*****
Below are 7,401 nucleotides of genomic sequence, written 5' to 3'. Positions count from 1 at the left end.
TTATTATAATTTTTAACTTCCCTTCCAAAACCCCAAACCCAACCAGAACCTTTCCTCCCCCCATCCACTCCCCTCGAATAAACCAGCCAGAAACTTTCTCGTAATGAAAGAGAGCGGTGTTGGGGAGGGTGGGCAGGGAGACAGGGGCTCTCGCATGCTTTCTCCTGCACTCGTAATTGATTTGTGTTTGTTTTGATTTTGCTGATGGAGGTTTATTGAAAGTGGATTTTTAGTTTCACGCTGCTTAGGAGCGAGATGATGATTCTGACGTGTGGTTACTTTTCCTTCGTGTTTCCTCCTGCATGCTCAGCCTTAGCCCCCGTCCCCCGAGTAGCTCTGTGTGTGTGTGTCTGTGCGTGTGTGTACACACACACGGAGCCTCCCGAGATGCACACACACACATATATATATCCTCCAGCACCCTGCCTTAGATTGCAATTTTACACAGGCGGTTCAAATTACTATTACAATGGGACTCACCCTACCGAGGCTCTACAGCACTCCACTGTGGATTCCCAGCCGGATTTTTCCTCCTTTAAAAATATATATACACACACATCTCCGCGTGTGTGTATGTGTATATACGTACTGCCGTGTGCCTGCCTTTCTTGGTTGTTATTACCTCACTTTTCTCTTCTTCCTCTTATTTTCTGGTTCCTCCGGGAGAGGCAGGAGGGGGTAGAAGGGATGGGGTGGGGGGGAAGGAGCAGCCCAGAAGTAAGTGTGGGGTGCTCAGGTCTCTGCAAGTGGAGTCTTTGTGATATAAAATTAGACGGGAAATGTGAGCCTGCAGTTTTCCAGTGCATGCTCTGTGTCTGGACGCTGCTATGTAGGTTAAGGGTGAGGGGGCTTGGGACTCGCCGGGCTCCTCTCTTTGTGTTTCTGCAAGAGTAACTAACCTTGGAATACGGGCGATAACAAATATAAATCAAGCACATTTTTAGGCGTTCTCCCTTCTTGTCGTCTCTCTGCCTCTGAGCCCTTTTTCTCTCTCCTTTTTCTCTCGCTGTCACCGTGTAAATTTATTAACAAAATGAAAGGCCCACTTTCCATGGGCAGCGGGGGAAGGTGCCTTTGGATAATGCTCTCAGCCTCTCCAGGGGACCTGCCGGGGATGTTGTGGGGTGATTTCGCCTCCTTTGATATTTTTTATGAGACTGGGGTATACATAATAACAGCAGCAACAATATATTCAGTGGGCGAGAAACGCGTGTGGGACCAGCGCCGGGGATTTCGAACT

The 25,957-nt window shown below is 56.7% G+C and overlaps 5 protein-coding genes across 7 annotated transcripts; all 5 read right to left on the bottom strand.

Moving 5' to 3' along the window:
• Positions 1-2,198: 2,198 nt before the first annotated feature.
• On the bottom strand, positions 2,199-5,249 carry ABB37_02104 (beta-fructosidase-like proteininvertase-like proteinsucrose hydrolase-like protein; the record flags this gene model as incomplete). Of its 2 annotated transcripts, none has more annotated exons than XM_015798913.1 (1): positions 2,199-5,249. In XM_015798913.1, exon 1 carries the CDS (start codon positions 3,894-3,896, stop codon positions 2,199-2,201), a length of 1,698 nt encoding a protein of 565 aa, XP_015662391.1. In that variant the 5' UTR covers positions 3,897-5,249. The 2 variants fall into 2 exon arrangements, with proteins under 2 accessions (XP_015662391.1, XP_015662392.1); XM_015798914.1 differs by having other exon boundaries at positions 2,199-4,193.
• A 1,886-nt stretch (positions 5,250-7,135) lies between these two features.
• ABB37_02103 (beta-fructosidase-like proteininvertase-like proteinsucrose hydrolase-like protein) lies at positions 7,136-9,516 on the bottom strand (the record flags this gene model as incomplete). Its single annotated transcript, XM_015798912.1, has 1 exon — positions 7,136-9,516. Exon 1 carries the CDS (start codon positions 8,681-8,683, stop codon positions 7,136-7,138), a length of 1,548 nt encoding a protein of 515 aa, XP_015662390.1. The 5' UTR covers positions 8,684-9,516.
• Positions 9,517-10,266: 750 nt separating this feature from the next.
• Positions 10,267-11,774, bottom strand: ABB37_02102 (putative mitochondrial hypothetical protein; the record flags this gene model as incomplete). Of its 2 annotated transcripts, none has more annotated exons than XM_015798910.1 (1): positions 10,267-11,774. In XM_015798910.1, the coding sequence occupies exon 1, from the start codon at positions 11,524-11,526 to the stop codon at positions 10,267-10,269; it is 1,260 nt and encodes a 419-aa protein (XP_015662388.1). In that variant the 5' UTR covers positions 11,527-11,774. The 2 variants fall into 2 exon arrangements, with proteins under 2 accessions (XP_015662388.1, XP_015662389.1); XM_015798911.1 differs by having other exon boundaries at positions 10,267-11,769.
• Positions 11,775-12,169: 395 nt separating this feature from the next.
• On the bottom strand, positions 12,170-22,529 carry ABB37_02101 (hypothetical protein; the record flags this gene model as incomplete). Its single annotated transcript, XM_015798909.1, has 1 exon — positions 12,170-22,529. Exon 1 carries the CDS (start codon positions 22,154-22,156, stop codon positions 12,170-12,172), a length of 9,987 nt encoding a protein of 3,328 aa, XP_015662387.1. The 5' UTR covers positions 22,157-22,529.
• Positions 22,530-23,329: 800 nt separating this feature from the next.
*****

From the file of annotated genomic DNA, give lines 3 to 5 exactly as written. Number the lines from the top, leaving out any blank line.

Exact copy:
The 25,957-nt window shown below is 56.7% G+C and overlaps 5 protein-coding genes across 7 annotated transcripts; all 5 read right to left on the bottom strand.

Moving 5' to 3' along the window:
• Positions 1-2,198: 2,198 nt before the first annotated feature.